David Letterman has spent the past week thinking about Robin Williams.
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The “Late Night” host knew Williams, who apparently hanged himself Aug. 11 at age 63, for 38 years. Williams and Letterman performed at the Comedy Store in West Hollywood, part of a 1970s stand-up groundswell featuring acts such as Jay Leno, Jimmy Walker and Tom Dreesen.
Initially, Letterman thought Williams was from Scotland. He quickly realized how special Williams was, and that he actually wasn’t from Scotland.
“We’re like morning dew; he comes in like a hurricane,” Letterman said Monday during taping for his show's first new episode since Williams’ death.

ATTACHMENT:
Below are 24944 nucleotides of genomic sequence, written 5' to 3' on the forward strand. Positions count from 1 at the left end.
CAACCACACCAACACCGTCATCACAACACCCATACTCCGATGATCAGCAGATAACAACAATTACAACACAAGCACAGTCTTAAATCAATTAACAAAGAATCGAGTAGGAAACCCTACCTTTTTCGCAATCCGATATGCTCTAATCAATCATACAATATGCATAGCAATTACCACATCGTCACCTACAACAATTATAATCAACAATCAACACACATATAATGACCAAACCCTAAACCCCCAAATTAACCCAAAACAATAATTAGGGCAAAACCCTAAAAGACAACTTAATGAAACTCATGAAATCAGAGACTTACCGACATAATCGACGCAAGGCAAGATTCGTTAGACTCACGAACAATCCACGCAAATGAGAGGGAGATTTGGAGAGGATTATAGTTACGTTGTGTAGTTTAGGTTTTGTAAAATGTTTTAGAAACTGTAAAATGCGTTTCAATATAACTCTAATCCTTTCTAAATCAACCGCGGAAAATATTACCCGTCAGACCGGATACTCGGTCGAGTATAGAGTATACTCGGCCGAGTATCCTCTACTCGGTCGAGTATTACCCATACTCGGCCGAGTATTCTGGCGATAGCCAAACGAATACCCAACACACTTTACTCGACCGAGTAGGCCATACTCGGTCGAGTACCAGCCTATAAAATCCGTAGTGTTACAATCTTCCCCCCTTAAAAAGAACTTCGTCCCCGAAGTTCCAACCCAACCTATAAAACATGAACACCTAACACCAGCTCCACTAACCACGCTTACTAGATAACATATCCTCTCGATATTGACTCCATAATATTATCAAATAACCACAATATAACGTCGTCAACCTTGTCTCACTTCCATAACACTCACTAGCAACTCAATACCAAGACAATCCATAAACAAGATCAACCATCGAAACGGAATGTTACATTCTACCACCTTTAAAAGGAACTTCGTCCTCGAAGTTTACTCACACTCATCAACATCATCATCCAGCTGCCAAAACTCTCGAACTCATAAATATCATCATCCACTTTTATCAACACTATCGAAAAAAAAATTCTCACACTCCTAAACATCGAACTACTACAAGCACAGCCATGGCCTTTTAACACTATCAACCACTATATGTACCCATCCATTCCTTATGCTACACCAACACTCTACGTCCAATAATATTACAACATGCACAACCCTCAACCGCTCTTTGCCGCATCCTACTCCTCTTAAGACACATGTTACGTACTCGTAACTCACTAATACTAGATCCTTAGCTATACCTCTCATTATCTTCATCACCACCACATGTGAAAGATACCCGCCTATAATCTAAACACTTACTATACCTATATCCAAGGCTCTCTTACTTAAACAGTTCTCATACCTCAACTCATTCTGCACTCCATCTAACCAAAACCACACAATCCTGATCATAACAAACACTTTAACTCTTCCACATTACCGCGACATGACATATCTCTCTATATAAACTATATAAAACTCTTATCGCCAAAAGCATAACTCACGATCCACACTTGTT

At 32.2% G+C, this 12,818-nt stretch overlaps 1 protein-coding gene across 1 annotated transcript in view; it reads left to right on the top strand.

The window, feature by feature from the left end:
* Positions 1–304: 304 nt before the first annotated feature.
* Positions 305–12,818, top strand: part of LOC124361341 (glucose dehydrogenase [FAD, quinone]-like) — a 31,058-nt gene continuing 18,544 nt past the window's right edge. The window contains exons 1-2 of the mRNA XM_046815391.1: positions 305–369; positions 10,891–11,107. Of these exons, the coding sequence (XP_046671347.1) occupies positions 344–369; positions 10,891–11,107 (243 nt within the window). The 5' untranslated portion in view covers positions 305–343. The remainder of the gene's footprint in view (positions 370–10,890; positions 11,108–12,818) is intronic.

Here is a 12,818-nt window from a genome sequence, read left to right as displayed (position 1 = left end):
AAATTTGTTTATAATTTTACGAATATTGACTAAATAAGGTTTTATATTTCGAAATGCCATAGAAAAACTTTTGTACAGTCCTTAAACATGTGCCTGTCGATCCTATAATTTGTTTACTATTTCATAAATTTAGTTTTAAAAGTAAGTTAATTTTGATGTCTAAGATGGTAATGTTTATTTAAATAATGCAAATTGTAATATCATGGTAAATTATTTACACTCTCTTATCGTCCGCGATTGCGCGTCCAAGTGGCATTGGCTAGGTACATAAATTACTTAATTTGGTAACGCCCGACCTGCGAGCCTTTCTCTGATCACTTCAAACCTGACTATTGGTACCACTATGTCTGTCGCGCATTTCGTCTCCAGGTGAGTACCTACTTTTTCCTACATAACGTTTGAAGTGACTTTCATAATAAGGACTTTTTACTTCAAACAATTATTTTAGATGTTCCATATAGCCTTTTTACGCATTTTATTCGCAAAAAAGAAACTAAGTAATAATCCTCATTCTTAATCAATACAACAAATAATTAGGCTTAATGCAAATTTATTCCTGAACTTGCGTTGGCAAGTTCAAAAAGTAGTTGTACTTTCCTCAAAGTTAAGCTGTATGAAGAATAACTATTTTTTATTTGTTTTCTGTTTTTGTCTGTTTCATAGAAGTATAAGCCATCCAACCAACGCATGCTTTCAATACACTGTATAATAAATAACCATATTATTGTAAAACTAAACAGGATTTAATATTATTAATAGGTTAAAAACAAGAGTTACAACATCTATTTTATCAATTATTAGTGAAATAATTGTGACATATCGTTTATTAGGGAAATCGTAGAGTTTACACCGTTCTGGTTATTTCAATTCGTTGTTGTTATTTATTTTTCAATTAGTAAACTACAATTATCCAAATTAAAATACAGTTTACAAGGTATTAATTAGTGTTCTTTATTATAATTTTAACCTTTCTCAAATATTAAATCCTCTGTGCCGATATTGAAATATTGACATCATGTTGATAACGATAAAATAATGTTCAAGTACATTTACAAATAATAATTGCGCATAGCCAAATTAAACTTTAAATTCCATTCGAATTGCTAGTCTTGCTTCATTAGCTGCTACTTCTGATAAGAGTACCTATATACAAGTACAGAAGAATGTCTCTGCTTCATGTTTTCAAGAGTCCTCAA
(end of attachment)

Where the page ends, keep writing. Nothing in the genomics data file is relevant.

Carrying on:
Williams became a star by the late 1970s, appearing on “Happy Days” and the spin-off smash sitcom, “Mork & Mindy.” One of Letterman’s first acting roles – as a smug speaker, Ellsworth – came on “Mork & Mindy,” with Williams helping Letterman secure the spot. The bond between Letterman and Williams was cemented in Williams’ 50-some appearances on Letterman’s late-night shows.
After discussing his friend Monday, Letterman presented a montage featuring Williams’ jokes and laughter. He later reflected on the loss.
“Beyond being a very talented man and a good friend and a gentleman, I’m sorry like everybody else I had no idea that the man was in pain, that the man was suffering,” Letterman said, jabbing the desk with the butt of his pencils.
“But what a guy.”